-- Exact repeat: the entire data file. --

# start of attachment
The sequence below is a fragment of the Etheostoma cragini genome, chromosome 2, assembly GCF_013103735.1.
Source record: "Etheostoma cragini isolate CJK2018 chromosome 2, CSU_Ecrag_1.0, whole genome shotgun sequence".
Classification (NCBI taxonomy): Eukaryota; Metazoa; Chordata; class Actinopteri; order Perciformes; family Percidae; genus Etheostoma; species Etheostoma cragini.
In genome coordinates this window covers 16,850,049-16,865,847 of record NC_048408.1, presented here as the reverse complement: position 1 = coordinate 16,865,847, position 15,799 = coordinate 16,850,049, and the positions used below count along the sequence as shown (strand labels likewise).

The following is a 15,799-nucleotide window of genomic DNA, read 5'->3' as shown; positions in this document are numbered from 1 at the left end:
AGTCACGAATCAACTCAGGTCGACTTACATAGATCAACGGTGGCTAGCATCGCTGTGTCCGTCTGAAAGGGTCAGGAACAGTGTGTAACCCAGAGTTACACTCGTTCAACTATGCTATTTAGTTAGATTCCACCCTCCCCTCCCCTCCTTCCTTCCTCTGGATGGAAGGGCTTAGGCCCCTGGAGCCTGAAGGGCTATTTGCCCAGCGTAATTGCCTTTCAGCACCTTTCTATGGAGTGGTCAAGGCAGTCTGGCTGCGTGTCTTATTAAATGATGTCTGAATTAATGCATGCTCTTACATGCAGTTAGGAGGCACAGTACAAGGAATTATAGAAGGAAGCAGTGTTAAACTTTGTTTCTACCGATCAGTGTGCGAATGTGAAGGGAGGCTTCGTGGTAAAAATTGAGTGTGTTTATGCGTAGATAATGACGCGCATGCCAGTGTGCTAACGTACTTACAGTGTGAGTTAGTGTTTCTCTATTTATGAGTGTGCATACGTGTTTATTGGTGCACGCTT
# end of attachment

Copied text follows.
The sequence below is a fragment of the Etheostoma cragini genome, chromosome 2, assembly GCF_013103735.1.
Source record: "Etheostoma cragini isolate CJK2018 chromosome 2, CSU_Ecrag_1.0, whole genome shotgun sequence".
Classification (NCBI taxonomy): Eukaryota; Metazoa; Chordata; class Actinopteri; order Perciformes; family Percidae; genus Etheostoma; species Etheostoma cragini.
In genome coordinates this window covers 16,850,049-16,865,847 of record NC_048408.1, presented here as the reverse complement: position 1 = coordinate 16,865,847, position 15,799 = coordinate 16,850,049, and the positions used below count along the sequence as shown (strand labels likewise).

The following is a 15,799-nucleotide window of genomic DNA, read 5'->3' as shown; positions in this document are numbered from 1 at the left end:
AGTCACGAATCAACTCAGGTCGACTTACATAGATCAACGGTGGCTAGCATCGCTGTGTCCGTCTGAAAGGGTCAGGAACAGTGTGTAACCCAGAGTTACACTCGTTCAACTATGCTATTTAGTTAGATTCCACCCTCCCCTCCCCTCCTTCCTTCCTCTGGATGGAAGGGCTTAGGCCCCTGGAGCCTGAAGGGCTATTTGCCCAGCGTAATTGCCTTTCAGCACCTTTCTATGGAGTGGTCAAGGCAGTCTGGCTGCGTGTCTTATTAAATGATGTCTGAATTAATGCATGCTCTTACATGCAGTTAGGAGGCACAGTACAAGGAATTATAGAAGGAAGCAGTGTTAAACTTTGTTTCTACCGATCAGTGTGCGAATGTGAAGGGAGGCTTCGTGGTAAAAATTGAGTGTGTTTATGCGTAGATAATGACGCGCATGCCAGTGTGCTAACGTACTTACAGTGTGAGTTAGTGTTTCTCTATTTATGAGTGTGCATACGTGTTTATTGGTGCACGCTT